First there were products, then services, and now experience environments.

According to a new MIT study, innovation is veering away from an emphasis on products and services, and toward “experience environments.” Today’s cell phone, for example, is also an e-mail device, text messenger, electronic organizer, handheld computer and camera. So—is it a product or an environment? Neither value nor innovation can be sustained through a company-centric, product- and service-oriented prism, according to the study. A new point of view is required, which allows consumers to actively co-create their consumption experiences through personalized interaction, thereby co-creating unique value for themselves. Experience environments are made possible by today’s networked society, in which products—and consumers—interact, communicate and collaborate. Take GM’s OnStar technology. Because it’s integrated with the vehicle, with complete access to all its circuitry, OnStar can not only unlock car doors remotely and track down a stolen vehicle, it can enhance even routine driving experiences with the full cooperation of vehicle occupants. For example, OnStar’s access to satellite data tells it your exact location at any given moment, so it can recommend places to eat, shop and sleep. Embracing these kinds of experience environments allows companies to create great value through profitable growth. That’s good news in an era marked by intense competitive pressure and shrinking profit margins.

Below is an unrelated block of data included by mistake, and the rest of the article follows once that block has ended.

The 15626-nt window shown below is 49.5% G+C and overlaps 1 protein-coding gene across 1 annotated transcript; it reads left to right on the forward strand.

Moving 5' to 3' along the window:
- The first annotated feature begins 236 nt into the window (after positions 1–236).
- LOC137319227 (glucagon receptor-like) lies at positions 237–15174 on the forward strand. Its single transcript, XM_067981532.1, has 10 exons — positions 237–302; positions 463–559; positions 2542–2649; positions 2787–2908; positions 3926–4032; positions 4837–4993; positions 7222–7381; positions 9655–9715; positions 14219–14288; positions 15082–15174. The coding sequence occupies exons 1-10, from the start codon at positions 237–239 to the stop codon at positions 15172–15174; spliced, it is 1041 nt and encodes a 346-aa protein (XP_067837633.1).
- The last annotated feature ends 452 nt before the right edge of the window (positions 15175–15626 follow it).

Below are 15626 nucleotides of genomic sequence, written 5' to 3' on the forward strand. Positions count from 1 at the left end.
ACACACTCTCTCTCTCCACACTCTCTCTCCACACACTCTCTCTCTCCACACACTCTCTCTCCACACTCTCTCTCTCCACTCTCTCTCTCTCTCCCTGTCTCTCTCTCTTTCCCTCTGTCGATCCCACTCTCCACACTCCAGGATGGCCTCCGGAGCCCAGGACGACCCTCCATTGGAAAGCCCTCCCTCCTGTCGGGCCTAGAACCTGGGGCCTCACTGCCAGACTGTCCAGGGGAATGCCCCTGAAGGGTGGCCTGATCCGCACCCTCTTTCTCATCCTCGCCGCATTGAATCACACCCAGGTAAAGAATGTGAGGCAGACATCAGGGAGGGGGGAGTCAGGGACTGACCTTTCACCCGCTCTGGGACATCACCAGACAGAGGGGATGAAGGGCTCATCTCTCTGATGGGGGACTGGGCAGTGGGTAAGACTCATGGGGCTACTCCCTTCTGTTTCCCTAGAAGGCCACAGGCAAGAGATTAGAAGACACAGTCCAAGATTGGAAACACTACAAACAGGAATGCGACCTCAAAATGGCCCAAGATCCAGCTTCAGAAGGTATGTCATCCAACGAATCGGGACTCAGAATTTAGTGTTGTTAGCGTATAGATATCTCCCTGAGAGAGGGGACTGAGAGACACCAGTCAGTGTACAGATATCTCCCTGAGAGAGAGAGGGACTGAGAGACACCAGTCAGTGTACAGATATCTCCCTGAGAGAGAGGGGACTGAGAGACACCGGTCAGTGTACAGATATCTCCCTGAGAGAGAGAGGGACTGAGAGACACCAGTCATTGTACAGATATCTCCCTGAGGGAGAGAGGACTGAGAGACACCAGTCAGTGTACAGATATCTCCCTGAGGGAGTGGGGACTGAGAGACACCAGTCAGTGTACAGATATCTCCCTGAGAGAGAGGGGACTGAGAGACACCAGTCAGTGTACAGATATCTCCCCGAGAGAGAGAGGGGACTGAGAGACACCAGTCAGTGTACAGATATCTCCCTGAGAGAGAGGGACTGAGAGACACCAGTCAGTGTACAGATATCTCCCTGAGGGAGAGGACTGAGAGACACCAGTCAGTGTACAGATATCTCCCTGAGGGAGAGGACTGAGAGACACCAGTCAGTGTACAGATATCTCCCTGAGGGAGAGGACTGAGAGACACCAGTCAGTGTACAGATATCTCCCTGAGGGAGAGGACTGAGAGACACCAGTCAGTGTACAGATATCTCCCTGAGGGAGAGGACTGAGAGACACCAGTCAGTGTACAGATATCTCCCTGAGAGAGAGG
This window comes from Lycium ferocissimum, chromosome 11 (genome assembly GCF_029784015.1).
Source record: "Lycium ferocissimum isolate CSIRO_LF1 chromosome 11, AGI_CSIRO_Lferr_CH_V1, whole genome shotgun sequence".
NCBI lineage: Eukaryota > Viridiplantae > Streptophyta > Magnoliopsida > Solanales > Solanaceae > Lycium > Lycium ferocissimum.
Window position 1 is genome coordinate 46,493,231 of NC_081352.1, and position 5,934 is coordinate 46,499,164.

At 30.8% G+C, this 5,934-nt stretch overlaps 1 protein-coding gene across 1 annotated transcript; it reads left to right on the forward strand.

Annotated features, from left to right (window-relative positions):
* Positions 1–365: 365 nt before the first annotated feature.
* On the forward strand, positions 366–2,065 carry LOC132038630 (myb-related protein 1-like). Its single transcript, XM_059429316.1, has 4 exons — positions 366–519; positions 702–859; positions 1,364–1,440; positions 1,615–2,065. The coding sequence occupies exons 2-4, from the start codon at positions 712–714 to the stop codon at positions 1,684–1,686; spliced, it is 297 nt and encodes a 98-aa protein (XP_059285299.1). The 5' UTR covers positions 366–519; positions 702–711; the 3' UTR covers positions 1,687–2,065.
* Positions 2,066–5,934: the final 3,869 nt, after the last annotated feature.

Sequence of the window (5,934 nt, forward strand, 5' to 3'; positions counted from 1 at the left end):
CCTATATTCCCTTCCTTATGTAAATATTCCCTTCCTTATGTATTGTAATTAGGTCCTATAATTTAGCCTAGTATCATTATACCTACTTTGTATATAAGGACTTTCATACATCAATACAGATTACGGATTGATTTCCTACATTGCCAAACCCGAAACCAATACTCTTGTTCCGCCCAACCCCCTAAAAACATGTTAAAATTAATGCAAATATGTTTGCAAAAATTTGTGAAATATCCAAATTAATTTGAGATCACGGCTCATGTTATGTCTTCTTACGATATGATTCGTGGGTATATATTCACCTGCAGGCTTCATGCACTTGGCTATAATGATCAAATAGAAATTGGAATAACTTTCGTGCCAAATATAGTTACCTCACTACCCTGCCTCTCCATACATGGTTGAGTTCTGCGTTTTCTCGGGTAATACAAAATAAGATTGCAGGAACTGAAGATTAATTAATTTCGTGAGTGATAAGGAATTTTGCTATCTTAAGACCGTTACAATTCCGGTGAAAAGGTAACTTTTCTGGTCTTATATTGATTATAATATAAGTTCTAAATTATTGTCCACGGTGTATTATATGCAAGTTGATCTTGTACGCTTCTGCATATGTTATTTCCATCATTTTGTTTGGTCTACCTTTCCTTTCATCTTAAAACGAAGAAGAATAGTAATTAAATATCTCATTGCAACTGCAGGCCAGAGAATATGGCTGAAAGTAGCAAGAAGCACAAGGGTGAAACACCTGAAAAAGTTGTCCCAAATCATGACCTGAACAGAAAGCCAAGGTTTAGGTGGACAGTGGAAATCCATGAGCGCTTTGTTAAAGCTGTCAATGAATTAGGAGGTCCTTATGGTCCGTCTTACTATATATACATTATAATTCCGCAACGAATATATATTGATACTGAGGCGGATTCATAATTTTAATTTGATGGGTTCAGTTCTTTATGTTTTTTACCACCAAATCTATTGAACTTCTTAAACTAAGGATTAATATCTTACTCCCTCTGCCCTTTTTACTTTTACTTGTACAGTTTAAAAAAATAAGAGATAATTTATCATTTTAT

MIT Sloan Management Review Summer 2003